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Biden Has Promised To Expand Refugee Resettlement. What Might That Mean For Vermont?

The USCRI Vermont office
Patti Daniels
/
VPR File
President-Elect Joe Biden has promised to raise the annual cap on refugees resettling in the United States, and ultimately, Vermont.

Since the start of the Trump administration, the number of refugees welcomed into the United States has dropped dramatically. But President-elect Joe Biden has promised to reverse that, raising the annual cap on refugees resettling in the U.S. to 125,000 – almost 10 times the current cap of 15,000 under Trump.That could have an impact here in Vermont, which has welcomed over 8,000 refugees over several decades. But like the rest of the country, that number has dwindled in the last four years.

For more on how refugee resettlement in Vermont could change under the Biden administration, VPR’s Henry Epp spoke with Amila Merdzanovic, the director of the Vermont chapter of the U.S. Committee for Refugees and Immigrants, which assists new immigrants and refugees in settling in the state. She outlined just how much the number of refugees coming to Vermont has changed in the last four years. Their conversation below has been edited and condensed for clarity.

Henry Epp: I understand the number of refugees resettled in Vermont has dropped dramatically since 2016. Can you tell us exactly how the number of new refugees coming to Vermont has changed over the last four years?

Amila Merdzanovic: So in 2016 – just for comparison – we welcomed 386 individuals. And then the following year, the number dropped to 230, and then down to 150. And then … in the recent fiscal year, which ended Sept. 30, we welcomed 21 individuals, and obviously COVID also had a lot to do with that. But nevertheless, the number has decreased quite drastically.

So over 300 to just 21 – how has that changed your day-to-day operations here at USCRI?

You know, the current policies have made a major blow to both our capacity to process refugees globally and also to welcome them here.

Prior to 2017, there were 350 refugee resettlement programs around the country and currently that number is down, probably around 230. That infrastructure has been dismantled, pretty much, so it will take time to rebuild and to get closer to where we were prior to 2017.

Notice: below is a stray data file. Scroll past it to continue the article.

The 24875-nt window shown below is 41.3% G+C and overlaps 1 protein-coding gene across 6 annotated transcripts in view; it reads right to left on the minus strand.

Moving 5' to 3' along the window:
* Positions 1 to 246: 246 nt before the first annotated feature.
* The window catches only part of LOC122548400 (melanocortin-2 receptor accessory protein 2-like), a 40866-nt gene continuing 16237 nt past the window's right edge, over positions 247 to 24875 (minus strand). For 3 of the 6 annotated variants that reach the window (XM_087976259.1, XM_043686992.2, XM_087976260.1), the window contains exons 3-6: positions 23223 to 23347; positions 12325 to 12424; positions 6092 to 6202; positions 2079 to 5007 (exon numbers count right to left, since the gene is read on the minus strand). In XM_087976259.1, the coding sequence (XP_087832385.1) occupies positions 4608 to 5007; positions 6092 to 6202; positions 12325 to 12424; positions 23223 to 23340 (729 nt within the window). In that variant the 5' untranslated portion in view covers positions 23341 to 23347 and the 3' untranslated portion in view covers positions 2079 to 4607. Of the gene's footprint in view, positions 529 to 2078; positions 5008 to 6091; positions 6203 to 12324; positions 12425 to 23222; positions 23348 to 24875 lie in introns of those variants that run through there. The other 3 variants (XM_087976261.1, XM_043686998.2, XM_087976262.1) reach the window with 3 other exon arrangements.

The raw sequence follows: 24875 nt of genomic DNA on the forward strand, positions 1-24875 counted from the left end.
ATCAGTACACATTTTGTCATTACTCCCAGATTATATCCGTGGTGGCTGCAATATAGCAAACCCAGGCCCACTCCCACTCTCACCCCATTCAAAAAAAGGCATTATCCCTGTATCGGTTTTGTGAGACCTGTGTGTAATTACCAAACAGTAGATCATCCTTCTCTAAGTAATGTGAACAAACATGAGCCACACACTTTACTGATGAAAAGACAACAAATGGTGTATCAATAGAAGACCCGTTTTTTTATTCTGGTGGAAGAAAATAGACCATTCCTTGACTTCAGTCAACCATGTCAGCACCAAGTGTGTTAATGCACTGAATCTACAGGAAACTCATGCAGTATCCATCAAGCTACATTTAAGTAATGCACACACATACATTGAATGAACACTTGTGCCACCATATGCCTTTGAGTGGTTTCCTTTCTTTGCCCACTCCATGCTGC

But the point, perhaps, is not to get immediately – and it's not realistic – to get to the numbers prior to 2017. The point is for the United States to reassert its commitment to refugee protection and refugee resettlement, both globally and locally, here.

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Do you feel like you're able to ramp up, to be able to accommodate more refugees, to welcome more people to the state in the next few years?

Yes. Again, that will happen gradually. The arrivals will increase gradually over the next year or so. And we certainly have plans to hire additional staff as soon as we're able to.

Also, it's very important for me to say that refugee resettlement doesn't happen in a vacuum in Vermont. We work very closely with our community partners. And then, I always say the backbone of our operation is our welcoming community and our hundreds of volunteers. The motivation and excitement is there and the rest will follow.

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As we mentioned earlier, Vermont has a long history now of welcoming refugees to the state. But there was a pretty well publicized controversy in Rutland, several years ago now, around a plan to bring 100 refugees to the city.

There were a number of people in Rutland that opposed that plan. It got quite a bit of press coverage locally and nationally. Are you concerned at all that new refugees could face more prejudice in Vermont?

Rutland in the end – you know, throughout that process, we had tremendous support from community members in Rutland and in the surrounding areas.

What became known as Rutland Welcomes, was a group of volunteers, community members that got organized and in the end really became and still are – many of those members are – a lifeline for the three Syrian families that were resettled in Rutland in 2018.

I have no concern that Vermonters will not continue to welcome and open their homes and their hearts and their communities to refugees coming in the next months and years. That is the American story. That is the story of Vermont.

Disclosure: U.S. Committee for Refugees and Immigrants is a VPR underwriter.

Correction 11/27/2020: This post has been updated with a the correct numerical comparison between the number of refugees welcomed under the Trump administration and the incoming Biden administration.

Have questions, comments or tips? Send us a message or get in touch with reporter Henry Epp @TheHenryEpp.

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